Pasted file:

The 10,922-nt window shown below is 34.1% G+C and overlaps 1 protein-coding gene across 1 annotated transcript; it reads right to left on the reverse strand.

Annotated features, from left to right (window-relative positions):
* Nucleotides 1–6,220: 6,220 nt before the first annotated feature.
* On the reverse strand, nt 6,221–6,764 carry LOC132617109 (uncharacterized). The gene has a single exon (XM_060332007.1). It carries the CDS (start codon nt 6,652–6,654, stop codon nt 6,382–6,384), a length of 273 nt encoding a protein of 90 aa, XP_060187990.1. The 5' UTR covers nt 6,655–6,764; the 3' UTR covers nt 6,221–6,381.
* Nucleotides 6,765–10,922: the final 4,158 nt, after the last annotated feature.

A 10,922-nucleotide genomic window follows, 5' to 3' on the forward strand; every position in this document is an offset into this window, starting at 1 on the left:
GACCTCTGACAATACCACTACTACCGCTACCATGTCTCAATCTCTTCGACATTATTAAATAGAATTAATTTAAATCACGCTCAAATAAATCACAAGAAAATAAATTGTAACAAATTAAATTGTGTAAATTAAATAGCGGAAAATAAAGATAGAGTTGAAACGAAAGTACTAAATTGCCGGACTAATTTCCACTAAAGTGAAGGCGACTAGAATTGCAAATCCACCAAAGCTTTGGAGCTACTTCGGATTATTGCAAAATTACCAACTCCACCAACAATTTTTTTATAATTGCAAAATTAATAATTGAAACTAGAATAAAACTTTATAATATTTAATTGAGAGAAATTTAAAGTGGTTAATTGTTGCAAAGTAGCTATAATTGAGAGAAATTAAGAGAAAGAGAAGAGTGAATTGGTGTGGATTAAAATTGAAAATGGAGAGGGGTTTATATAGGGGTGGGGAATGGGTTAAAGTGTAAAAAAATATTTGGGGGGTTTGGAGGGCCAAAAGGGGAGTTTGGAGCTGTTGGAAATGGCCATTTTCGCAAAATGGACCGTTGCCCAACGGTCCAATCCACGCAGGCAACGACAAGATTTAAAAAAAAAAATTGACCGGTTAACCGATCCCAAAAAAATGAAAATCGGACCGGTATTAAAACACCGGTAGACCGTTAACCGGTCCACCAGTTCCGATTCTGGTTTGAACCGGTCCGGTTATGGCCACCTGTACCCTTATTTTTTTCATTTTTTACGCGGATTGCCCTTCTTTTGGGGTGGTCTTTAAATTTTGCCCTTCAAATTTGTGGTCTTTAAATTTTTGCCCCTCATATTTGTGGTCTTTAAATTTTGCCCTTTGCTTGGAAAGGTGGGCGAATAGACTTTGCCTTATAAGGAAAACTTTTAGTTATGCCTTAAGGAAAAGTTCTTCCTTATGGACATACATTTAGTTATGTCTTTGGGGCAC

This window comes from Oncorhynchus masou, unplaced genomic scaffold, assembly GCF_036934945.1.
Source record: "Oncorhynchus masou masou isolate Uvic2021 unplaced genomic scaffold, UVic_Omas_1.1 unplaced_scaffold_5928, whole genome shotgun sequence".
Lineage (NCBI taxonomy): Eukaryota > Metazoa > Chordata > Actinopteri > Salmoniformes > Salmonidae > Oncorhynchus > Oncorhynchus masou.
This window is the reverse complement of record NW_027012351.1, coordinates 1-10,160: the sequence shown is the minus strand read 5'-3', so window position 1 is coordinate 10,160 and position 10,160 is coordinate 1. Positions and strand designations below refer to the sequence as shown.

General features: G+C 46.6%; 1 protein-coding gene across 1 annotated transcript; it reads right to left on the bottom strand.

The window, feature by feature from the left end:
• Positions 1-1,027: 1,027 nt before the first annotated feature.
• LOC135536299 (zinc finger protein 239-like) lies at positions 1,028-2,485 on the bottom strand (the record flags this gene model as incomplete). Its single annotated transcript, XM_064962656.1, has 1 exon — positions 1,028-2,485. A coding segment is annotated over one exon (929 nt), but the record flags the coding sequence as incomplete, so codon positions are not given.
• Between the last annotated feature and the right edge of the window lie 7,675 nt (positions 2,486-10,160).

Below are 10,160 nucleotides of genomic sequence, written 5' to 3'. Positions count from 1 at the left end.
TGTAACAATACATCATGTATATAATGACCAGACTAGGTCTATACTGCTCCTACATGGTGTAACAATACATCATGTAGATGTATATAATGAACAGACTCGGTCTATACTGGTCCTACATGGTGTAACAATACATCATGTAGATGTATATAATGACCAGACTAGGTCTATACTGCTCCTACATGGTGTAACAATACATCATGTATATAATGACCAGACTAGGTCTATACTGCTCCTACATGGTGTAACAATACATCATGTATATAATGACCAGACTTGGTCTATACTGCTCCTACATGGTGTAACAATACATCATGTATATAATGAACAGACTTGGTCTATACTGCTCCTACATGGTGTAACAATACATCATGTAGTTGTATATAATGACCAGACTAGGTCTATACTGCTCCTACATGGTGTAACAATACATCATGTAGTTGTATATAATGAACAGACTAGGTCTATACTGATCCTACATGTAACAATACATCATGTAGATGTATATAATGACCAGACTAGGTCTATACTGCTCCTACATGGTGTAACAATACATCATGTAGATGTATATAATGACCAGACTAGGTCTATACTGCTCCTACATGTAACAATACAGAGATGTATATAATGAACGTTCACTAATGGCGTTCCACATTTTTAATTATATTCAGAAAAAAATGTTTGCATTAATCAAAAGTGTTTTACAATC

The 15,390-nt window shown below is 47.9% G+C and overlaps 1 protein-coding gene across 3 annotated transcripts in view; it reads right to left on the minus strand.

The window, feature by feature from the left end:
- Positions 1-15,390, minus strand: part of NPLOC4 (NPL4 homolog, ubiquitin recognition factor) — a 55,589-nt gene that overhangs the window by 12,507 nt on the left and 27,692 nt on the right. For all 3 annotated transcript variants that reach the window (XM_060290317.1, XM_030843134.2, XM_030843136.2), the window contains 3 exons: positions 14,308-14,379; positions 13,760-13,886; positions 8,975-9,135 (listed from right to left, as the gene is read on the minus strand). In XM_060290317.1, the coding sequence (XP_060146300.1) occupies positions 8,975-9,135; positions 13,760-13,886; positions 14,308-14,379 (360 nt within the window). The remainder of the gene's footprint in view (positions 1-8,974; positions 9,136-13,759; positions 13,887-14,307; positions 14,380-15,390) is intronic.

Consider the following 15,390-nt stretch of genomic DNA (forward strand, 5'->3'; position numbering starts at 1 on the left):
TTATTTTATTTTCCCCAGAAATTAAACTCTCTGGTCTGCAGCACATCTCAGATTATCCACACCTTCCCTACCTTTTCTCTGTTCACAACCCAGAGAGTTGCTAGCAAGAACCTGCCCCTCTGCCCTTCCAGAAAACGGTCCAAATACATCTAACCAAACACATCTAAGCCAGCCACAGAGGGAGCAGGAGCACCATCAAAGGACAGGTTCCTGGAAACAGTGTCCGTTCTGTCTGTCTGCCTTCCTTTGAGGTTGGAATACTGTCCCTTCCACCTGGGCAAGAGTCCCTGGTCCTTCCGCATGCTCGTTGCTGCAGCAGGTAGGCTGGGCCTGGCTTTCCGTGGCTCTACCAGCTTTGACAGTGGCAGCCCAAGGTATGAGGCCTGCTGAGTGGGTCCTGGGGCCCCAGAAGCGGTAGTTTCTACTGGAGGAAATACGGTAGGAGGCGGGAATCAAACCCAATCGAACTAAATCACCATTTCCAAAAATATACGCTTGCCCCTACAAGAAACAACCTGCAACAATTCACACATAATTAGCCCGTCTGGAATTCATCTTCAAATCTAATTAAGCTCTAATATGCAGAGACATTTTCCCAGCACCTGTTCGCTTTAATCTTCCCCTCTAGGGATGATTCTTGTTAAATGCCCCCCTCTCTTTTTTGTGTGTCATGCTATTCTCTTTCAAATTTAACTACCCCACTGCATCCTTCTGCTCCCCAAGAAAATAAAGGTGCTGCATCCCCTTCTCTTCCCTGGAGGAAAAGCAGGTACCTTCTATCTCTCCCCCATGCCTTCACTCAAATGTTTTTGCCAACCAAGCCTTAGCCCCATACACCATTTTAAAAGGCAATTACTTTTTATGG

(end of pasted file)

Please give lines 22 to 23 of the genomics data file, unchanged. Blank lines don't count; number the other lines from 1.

Consider the following 15,390-nt stretch of genomic DNA (forward strand, 5'->3'; position numbering starts at 1 on the left):
TTATTTTATTTTCCCCAGAAATTAAACTCTCTGGTCTGCAGCACATCTCAGATTATCCACACCTTCCCTACCTTTTCTCTGTTCACAACCCAGAGAGTTGCTAGCAAGAACCTGCCCCTCTGCCCTTCCAGAAAACGGTCCAAATACATCTAACCAAACACATCTAAGCCAGCCACAGAGGGAGCAGGAGCACCATCAAAGGACAGGTTCCTGGAAACAGTGTCCGTTCTGTCTGTCTGCCTTCCTTTGAGGTTGGAATACTGTCCCTTCCACCTGGGCAAGAGTCCCTGGTCCTTCCGCATGCTCGTTGCTGCAGCAGGTAGGCTGGGCCTGGCTTTCCGTGGCTCTACCAGCTTTGACAGTGGCAGCCCAAGGTATGAGGCCTGCTGAGTGGGTCCTGGGGCCCCAGAAGCGGTAGTTTCTACTGGAGGAAATACGGTAGGAGGCGGGAATCAAACCCAATCGAACTAAATCACCATTTCCAAAAATATACGCTTGCCCCTACAAGAAACAACCTGCAACAATTCACACATAATTAGCCCGTCTGGAATTCATCTTCAAATCTAATTAAGCTCTAATATGCAGAGACATTTTCCCAGCACCTGTTCGCTTTAATCTTCCCCTCTAGGGATGATTCTTGTTAAATGCCCCCCTCTCTTTTTTGTGTGTCATGCTATTCTCTTTCAAATTTAACTACCCCACTGCATCCTTCTGCTCCCCAAGAAAATAAAGGTGCTGCATCCCCTTCTCTTCCCTGGAGGAAAAGCAGGTACCTTCTATCTCTCCCCCATGCCTTCACTCAAATGTTTTTGCCAACCAAGCCTTAGCCCCATACACCATTTTAAAAGGCAATTACTTTTTATGG